The Act is designed to protect ‘adults at risk’. Councils, or equivalent local adult protection services, have a legal duty to step in if they think an adult is vulnerable to harm.
The council must:
- abide by the principles of the Act to ensure what they do is: of benefit to the adult; the least restrictive option; and takes into account the views of the adult and their family/carers. The council must also provide the information needed to keep the adult involved in any decision, recognising their background and treating them equally as the council would treat others
- make inquiries about anyone who they know or believe is at risk of harm who might require their support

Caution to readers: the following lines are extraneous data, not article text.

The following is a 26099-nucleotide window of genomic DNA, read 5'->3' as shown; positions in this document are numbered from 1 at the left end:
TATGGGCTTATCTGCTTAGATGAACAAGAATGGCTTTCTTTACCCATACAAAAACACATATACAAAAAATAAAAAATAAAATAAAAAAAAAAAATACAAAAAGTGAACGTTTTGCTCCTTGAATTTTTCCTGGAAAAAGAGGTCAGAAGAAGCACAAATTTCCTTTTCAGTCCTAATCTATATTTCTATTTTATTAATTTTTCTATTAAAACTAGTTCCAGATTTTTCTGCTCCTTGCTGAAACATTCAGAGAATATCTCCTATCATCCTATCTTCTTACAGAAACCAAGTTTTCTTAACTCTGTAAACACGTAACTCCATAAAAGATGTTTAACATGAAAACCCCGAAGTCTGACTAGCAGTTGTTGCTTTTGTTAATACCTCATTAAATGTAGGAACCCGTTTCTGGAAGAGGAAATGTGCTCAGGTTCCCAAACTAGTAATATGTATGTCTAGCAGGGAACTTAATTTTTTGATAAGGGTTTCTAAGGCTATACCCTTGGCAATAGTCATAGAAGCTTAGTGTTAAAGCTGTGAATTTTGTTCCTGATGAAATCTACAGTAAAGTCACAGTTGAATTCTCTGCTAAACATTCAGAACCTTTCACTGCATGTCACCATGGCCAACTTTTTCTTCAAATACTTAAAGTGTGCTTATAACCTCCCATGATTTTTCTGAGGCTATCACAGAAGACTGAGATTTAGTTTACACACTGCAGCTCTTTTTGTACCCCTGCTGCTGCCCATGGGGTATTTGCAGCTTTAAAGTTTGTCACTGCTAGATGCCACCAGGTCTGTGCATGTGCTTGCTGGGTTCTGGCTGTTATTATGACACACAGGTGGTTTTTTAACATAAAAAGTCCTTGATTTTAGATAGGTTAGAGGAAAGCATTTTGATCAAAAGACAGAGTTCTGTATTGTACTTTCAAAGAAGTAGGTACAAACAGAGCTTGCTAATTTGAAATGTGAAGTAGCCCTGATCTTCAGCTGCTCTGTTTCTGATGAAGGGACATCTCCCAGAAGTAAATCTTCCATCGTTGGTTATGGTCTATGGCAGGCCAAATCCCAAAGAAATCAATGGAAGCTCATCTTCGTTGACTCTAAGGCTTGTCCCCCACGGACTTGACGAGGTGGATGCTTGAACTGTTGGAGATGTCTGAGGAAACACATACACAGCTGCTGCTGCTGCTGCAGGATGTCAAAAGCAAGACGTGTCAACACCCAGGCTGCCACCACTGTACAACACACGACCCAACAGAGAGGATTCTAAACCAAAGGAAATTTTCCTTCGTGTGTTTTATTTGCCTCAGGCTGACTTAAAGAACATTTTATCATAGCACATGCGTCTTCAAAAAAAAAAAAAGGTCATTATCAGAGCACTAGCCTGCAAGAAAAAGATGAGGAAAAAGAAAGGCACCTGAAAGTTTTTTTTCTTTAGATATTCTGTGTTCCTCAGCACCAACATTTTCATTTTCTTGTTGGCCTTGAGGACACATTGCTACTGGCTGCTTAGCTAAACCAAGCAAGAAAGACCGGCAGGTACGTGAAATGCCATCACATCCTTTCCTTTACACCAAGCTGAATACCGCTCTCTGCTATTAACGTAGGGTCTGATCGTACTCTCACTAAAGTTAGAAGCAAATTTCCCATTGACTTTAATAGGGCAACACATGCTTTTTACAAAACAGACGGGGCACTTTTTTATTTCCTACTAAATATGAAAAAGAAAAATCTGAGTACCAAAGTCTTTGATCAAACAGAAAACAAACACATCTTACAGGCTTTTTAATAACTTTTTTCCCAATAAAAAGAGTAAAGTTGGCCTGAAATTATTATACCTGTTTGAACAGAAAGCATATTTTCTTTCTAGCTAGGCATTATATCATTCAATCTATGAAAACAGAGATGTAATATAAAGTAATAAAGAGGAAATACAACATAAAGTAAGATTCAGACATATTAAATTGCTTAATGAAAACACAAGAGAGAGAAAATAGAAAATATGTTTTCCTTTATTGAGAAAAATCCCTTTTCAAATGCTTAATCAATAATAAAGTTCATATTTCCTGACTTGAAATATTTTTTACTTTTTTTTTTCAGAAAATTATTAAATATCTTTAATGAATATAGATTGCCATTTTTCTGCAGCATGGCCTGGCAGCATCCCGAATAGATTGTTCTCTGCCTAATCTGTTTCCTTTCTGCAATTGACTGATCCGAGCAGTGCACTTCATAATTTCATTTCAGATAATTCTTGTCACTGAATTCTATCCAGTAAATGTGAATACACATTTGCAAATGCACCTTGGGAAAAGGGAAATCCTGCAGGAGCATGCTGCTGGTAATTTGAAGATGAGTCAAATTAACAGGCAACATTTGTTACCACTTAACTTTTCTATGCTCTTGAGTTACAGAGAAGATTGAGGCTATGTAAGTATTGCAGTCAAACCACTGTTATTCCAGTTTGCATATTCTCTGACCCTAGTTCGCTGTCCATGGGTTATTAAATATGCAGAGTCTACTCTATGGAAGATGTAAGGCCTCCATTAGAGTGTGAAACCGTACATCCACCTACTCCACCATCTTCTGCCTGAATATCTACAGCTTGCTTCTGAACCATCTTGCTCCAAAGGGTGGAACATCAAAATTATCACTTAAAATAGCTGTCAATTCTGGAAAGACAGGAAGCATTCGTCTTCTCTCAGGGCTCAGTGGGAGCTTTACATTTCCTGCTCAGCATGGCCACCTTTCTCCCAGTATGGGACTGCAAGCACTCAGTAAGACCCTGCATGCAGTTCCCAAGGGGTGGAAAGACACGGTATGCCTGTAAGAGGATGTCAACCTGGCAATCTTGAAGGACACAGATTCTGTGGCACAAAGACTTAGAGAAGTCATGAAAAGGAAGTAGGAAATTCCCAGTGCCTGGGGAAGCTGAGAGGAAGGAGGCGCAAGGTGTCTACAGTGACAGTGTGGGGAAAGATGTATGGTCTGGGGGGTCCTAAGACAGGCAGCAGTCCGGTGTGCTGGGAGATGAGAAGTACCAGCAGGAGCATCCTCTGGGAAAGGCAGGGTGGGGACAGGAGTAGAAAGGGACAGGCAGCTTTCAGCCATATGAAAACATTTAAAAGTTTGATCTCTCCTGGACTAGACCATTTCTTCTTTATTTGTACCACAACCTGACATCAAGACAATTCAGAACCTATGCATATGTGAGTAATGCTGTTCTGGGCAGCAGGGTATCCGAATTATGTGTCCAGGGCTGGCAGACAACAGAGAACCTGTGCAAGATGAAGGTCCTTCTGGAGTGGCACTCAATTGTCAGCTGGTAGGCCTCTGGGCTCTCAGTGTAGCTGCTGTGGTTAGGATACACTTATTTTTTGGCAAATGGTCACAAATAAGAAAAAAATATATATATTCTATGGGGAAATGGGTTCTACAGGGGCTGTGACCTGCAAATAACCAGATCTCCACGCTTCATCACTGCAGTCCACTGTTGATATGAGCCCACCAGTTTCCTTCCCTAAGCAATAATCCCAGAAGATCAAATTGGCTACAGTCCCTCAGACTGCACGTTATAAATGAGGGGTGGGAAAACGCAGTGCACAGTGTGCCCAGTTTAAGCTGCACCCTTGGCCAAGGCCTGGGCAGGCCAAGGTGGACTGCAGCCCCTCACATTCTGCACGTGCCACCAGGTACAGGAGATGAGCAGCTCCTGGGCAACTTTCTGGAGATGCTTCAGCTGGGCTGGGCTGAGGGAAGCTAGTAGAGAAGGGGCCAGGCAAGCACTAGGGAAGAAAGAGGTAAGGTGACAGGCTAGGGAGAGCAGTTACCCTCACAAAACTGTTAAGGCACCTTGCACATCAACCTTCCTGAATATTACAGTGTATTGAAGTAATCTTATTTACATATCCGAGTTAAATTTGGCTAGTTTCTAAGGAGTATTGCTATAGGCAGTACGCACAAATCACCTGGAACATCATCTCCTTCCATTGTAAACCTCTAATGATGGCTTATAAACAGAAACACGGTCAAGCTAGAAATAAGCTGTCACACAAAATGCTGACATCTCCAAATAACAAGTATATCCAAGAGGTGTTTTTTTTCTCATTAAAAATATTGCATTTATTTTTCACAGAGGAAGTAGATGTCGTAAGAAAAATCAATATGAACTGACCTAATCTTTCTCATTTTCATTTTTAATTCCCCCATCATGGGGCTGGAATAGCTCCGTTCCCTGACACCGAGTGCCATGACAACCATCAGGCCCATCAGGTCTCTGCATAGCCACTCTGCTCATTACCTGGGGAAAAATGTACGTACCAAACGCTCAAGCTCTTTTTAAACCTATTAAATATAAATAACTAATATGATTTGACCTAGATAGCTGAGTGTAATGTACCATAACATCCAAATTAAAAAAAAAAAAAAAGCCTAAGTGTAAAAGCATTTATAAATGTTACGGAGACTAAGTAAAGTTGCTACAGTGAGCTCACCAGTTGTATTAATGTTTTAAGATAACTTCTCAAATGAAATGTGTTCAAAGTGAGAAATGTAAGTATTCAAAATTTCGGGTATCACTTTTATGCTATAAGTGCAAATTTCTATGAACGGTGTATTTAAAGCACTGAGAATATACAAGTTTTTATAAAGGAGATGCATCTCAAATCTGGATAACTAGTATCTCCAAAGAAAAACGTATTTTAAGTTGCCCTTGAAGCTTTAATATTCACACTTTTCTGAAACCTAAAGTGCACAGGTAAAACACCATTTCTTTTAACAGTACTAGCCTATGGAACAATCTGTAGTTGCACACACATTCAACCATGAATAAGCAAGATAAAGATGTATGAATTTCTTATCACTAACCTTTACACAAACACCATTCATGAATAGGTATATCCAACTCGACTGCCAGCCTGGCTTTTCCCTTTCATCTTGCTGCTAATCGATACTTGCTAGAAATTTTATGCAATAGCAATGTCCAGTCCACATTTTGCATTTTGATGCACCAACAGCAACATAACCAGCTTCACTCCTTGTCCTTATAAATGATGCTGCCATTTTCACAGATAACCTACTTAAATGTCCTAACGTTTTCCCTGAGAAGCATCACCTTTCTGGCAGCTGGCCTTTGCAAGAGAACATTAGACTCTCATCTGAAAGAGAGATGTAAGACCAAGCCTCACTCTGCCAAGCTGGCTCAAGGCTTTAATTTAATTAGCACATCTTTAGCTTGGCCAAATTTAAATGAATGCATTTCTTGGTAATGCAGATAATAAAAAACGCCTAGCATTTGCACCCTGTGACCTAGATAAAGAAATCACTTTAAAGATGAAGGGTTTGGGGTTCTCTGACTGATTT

- consider independent advocacy and support services
- take any necessary action.
The council has to make all necessary checks to make sure the adult is being properly looked after and is not being exploited.
To get a clearer understanding of what’s going on, the council may want to talk to other organisations involved in the adult’s care. These may include:
- the Mental Welfare Commission
- the Care Inspectorate
- Health Improvement Scotland
- the Public Guardian
- other councils
- the police
- the relevant health board.
Councils have a duty to consider the need for independent advocacy. This is someone outwith the service who can be brought in to support the adult and help communicate their wishes.
If it becomes evident that an adult is at risk, then the council must take action. Often, that action can be as simple as making sure the adult is getting enough support; for example, home care.
Where the adult is struggling to protect themselves and a more formal approach is needed, the council may consider – with the adult – the need to apply to the courts for a Protection Order.